Do’s and Don’ts of Generator Safety
By Donna Mills
Backup power from generators can be helpful when storms, natural disasters or accidents cause unexpected electrical power failures—but it also can be hazardous. Improper operation of a generator can result in shock, electrocution, carbon monoxide (CO) poisoning and fire.
PSREC urges members to avoid electrical, CO and fire hazards by following manufacturer’s guidelines and safety instructions when operating generators. If you do not have the manual or instruction booklet that came with your generator, contact the manufacturer before operating the unit.
NEVER wire a generator directly to your electrical panel. Generators connected to house wiring must be done by a licensed electrician through a transfer switch or transfer panel. Without a properly installed National Electric Code-approved transfer switch, your generator endangers the lives of utility crews working on power lines.
NEVER plug a generator into a wall outlet, which can backfeed into the utility grid and pose an electrocution risk to utility workers and nearby neighbors.
Protect the generator from moisture and always operate on a dry surface under an open, canopy-like structure, away from building openings and where water cannot reach, puddle or drain under it. Always dry hands, if wet, before touching the generator.
Connect appliances directly to the generator using heavy-duty extension cords specifically rated for outdoor use. Inspect the entire extension cord for cuts and tears. Make sure the cord has all three prongs, including the grounding pin. Ensure the wattage rating for each cord exceeds the total wattage of all appliances connected to it. Protect cords from becoming pinched or crushed when passing through windows and doorways. Monitor cords carefully to prevent overloading, overheating and fire hazard.
Choose a generator that produces more power than you will actually use because of the increased wattage used when appliances initially start up.
NEVER use a generator inside homes, garages, crawlspaces, sheds or similar areas—even when using fans or opening doors and windows. Deadly
levels of CO can build quickly, and linger for hours—even after a generator is shut off. Locate the unit far away from windows, doors and vents that could allow CO to enter the living space.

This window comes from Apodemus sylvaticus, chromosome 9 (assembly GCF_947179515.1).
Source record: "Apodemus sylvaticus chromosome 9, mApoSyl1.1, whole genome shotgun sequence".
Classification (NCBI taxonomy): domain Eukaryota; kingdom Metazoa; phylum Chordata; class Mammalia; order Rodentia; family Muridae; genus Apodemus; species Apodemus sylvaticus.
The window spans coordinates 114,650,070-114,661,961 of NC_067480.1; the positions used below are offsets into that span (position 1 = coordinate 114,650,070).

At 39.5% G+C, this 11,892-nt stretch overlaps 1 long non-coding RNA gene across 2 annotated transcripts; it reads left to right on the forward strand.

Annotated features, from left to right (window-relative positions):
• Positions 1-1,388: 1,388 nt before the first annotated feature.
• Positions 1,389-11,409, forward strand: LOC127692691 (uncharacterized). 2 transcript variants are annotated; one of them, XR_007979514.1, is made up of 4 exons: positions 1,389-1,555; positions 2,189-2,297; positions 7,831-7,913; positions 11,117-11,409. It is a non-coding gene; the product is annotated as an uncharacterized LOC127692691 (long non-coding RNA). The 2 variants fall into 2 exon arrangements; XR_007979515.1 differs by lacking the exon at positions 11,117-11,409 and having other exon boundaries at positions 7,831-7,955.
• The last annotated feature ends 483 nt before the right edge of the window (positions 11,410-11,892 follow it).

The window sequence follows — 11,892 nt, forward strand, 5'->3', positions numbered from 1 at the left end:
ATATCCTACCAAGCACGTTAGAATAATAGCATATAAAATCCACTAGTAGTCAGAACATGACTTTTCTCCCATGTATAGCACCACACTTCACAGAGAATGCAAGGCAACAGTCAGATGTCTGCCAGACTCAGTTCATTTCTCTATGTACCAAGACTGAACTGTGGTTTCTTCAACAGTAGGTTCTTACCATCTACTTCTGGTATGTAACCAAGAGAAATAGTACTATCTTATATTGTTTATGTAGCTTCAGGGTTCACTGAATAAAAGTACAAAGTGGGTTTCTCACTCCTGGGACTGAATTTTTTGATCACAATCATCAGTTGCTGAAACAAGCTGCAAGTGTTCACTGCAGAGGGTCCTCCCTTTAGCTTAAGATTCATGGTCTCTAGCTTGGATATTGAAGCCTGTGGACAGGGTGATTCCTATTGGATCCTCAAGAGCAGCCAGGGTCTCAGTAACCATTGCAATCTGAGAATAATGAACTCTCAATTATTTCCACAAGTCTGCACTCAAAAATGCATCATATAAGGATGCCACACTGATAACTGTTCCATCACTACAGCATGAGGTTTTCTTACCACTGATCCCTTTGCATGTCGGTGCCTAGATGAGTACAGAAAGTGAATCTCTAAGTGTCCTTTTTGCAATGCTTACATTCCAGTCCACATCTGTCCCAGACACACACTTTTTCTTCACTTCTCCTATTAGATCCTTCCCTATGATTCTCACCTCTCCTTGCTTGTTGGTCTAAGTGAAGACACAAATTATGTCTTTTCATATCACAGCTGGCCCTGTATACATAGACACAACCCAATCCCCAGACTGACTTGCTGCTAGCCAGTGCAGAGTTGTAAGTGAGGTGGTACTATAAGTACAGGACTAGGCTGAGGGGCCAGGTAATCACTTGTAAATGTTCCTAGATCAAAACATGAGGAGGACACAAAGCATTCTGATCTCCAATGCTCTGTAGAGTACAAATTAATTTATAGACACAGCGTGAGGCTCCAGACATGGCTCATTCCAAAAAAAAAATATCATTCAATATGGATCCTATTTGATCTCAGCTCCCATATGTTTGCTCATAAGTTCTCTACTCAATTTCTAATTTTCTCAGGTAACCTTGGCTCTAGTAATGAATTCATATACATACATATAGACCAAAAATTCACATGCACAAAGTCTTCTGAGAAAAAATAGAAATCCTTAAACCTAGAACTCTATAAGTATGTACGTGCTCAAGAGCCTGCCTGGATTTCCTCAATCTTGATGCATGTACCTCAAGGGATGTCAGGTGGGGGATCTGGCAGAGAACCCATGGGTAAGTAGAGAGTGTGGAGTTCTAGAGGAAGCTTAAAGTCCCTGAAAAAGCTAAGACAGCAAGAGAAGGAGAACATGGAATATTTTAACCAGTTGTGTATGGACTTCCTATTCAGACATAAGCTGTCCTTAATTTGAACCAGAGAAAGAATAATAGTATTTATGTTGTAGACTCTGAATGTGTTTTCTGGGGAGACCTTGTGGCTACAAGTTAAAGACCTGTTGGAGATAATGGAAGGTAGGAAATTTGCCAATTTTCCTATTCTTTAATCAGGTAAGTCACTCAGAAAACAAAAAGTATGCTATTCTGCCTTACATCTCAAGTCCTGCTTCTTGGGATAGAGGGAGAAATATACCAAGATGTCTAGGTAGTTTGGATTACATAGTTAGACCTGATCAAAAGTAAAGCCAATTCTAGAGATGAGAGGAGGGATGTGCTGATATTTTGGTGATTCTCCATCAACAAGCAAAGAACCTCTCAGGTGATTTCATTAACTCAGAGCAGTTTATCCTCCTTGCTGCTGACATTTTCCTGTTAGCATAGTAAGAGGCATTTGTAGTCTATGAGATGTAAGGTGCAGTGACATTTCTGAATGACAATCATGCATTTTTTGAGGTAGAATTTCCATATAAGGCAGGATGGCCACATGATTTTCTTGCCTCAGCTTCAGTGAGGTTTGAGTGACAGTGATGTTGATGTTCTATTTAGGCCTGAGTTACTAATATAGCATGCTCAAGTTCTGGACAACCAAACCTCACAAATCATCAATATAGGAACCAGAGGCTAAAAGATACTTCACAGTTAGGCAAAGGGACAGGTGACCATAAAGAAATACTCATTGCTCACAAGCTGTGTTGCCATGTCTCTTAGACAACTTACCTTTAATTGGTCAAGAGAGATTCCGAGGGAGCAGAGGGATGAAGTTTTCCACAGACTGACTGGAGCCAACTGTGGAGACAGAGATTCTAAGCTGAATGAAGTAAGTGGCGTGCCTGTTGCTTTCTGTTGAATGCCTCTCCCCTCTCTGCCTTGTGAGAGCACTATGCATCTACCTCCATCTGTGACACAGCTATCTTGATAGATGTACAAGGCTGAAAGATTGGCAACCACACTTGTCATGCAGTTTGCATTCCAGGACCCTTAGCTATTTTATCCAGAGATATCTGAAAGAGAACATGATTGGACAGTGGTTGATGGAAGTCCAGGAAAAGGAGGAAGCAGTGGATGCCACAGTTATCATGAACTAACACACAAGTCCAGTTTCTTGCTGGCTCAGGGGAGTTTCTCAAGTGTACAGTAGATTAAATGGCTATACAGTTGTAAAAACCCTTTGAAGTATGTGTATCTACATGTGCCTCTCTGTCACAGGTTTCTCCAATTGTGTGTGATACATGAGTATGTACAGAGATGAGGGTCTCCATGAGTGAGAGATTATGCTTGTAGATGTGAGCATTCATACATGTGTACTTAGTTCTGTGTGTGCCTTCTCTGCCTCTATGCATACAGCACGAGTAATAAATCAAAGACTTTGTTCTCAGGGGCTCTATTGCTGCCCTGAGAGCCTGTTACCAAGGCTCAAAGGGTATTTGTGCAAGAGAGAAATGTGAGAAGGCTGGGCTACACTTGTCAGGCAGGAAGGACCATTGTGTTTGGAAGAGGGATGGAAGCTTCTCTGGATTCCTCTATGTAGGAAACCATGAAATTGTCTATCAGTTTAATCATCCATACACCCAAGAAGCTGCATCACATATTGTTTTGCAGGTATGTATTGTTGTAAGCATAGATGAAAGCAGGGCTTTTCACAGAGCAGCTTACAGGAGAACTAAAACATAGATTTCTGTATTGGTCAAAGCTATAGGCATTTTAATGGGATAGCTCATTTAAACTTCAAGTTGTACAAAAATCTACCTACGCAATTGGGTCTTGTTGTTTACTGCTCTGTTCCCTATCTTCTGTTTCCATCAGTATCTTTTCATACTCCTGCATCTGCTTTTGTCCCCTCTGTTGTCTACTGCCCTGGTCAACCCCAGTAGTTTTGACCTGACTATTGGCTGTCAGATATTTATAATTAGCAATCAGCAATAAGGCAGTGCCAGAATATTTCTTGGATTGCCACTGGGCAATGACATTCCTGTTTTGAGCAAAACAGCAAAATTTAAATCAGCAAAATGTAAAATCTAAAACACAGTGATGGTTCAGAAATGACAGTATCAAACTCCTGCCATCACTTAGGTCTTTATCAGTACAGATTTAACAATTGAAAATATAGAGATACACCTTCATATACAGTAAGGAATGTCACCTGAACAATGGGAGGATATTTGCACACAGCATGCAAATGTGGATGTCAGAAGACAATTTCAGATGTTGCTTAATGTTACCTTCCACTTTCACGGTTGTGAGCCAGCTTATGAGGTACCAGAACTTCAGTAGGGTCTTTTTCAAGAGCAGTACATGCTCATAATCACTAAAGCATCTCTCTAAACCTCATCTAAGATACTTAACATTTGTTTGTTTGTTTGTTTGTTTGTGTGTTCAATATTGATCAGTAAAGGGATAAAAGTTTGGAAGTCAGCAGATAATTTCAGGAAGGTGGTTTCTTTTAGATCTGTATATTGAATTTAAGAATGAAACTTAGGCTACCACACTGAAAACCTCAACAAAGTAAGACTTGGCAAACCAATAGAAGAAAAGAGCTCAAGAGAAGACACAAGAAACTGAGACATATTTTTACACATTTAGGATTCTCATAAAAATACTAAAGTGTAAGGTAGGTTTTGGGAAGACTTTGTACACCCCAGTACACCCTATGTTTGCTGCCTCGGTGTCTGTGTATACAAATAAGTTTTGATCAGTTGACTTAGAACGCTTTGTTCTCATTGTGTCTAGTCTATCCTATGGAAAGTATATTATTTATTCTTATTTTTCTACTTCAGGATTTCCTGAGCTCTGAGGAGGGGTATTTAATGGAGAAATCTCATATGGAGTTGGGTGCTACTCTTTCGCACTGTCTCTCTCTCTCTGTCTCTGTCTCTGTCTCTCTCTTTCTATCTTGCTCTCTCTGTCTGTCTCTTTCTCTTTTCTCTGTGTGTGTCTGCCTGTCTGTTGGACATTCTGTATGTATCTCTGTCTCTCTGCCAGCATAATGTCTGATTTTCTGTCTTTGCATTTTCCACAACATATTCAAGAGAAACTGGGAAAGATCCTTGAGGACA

NEVER store fuel for the generator in the home or near fuel-burning appliances. Store outside in properly labeled, non-glass containers.
Before refueling the generator, turn it off and let it cool to prevent spilled gasoline from igniting on hot engine parts.
If you or someone in your home has special medical equipment, please contact the PSREC office at 800-555-2207 during normal business hours and ask to be put on the Life Line List. Please provide us with a land line or cell phone number as wireless phones do not work without electricity. If someone in your home depends on electric-powered, life sustaining equipment, make a plan for backup power.
Our thanks to our fellow Touchstone Energy Cooperatives for many of the tips included in this article.
Generator Safety Tips
Never connect a standby generator into your home’s electrical system. There are only two safe ways to connect a standby generator to your equipment.
An approved generator transfer switch, which keeps your house circuits separate from the electric co-op, should be installed by a professional.
Plug appliances directly into the outlet provided on the generator.
Set up and run your generator in a well-ventilated area outside the home. Make sure it’s out and away from your garage, doors, windows and vents. The carbon monoxide generated is deadly.
Use a heavy-duty extension cord to connect electric appliances to the outlet on the generator.
Start the generator first before connecting appliances.